Psyche, in Greek, means emotional, intense, and not very wise part of our mind. The physical world is objective, but the astral is not, e.g., in a negative film, a person's black hair appears white, and white face appears dark. Then by correlating with the actual person we interpret and arrive at the truth. If we encounter these difficulties at the physical level, it is impossible for anyone except a trained seer to see the astral images correctly.

The third Hall is the spiritual Hall. One who wants to live the higher life, to acquire wisdom, is walking the path of Occultism or Chelaship. To offer oneself as a chela is easy, but to become an Adept or Occultist is the most difficult task anyone can undertake. The resolve to live the higher life brings to the surface all the inner hidden vices. The Chela's life has been described as a psychic resolvent which eats away dross and leaves only pure gold behind. All the latent vices and hidden passions come to the surface. If there is the latent germ of greed, lust, money-seeking, false speaking, then that germ is sure to sprout. If one thinks one can suprpress these passions and desires by a strong effort of will, it is like allowing fire to smoulder under a thin layer of ash; this will not work, it will burst into flames. It has to be extinguished beyond reanimation.

So H. P. Blavatsky advises that the ethics of Theosophy are more important than any divulgement of psychic laws and facts. Purify your moral nature before you enter realms where angels fear to tread. H.P.B. gives ample warning in the article "Chelas and Lay Chelas" and tells us what happened to some unprepared people, who attempted to walk the path of occultism and failed—one went insane, another shot himself, still another began to lead a corrupt and immoral life, etc. She says that most students are not ready for practical occultism, but they can study it theoretically and know about the problems involved.

The production of phenomena is not possible without the aid or disturbance of the elementals. Each phenomenon involves expenditure of great force and also brings about disturbance in the world of the elementals. These disturbed elementals enter the sphere of unprotected persons, especially those who are beginning to study occultism.

In all this, motive is important. "True Occultism or Theosophy is the Great Renunciation of SELF....Not for himself, but for the world, he lives." In one place Mr. Judge says that we are all magicians, in that we can use the power of imagination. "If I desire to influence your mind then I do not deal with your subconscious plane but firmly and kindly think of you and think of the subject I want you to think of. This must reach you. If I am selfish, there would be difficulty reaching you, but if it is brotherly, then it gets to your mind more easily." Elsewhere he says that if we think nothing can be done, then our subtle mind meets other minds and shouts into them: "Nothing can be done!" But if we sincerely and earnestly think Theosophy, and desire that others should be benefited by it, then to the minds we meet we cry "Theosophy," and "Help and hope for thee," and the result must be an awakening of interest.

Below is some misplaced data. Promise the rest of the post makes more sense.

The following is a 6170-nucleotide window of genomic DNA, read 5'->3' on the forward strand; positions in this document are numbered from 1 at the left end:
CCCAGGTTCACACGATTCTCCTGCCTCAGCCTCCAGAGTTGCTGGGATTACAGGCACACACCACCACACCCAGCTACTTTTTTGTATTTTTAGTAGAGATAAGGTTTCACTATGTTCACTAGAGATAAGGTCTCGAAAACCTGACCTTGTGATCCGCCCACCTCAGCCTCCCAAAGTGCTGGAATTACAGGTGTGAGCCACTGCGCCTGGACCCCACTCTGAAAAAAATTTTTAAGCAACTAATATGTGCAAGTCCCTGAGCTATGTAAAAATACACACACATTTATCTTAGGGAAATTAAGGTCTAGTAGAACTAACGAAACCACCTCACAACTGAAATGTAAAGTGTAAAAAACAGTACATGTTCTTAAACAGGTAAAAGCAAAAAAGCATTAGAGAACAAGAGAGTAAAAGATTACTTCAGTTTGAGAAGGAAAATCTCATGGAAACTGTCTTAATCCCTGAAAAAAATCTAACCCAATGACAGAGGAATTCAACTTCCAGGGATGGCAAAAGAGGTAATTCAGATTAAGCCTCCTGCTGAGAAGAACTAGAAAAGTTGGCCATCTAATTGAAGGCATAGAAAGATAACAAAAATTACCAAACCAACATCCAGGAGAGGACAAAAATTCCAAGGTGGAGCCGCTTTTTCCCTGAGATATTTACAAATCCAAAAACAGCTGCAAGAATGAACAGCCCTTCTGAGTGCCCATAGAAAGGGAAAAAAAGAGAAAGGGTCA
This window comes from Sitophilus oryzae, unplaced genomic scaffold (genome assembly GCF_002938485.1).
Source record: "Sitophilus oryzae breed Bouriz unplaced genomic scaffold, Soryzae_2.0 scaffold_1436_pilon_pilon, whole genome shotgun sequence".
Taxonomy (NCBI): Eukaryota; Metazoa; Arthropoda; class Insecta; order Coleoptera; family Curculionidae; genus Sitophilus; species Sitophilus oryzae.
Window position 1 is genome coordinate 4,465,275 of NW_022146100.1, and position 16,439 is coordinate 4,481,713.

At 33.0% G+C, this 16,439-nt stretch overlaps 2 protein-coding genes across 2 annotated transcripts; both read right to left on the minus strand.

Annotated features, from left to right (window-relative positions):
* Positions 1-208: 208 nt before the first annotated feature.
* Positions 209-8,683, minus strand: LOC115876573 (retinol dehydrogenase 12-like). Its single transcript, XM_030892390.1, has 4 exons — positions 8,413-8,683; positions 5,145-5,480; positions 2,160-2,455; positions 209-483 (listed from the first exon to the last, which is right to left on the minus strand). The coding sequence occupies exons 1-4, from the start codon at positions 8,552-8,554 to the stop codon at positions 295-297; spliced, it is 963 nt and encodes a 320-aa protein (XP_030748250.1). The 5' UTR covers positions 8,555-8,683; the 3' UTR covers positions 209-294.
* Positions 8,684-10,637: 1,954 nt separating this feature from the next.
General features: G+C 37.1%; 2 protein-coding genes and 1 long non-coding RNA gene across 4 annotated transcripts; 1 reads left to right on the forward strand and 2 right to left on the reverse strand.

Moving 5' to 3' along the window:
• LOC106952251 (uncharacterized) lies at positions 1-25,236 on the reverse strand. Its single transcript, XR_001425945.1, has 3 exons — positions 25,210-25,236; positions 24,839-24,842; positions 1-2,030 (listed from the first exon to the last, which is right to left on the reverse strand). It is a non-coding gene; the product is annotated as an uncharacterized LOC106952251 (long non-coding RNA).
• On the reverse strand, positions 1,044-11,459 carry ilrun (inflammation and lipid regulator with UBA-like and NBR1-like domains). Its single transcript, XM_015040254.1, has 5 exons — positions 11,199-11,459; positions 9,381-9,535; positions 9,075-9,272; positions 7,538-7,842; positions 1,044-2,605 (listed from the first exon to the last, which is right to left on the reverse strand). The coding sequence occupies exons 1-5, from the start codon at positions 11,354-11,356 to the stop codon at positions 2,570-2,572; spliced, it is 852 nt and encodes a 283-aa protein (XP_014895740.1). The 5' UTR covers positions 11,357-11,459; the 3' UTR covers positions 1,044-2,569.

As Light on the Path suggests, "That power which the disciple shall covet is that which shall make him appear as nothing in the eyes of men." There must be total effacement of personality.

It is in and through the incidents of daily life, in work well done, in duties thoroughly performed, that we today can most readily make progress in the higher life—slow progress, it may be, but at any rate sure. These are stepping stones to better things. We advance most rapidly when we stop to help other wayfarers. We receive most when we sacrifice most. We attain to the largest measure of Divine love when we most unselfishly love the brethren. We become one with the Supreme most surely when we lose ourselves in work for Humanity. (Vernal Blooms, p. 33)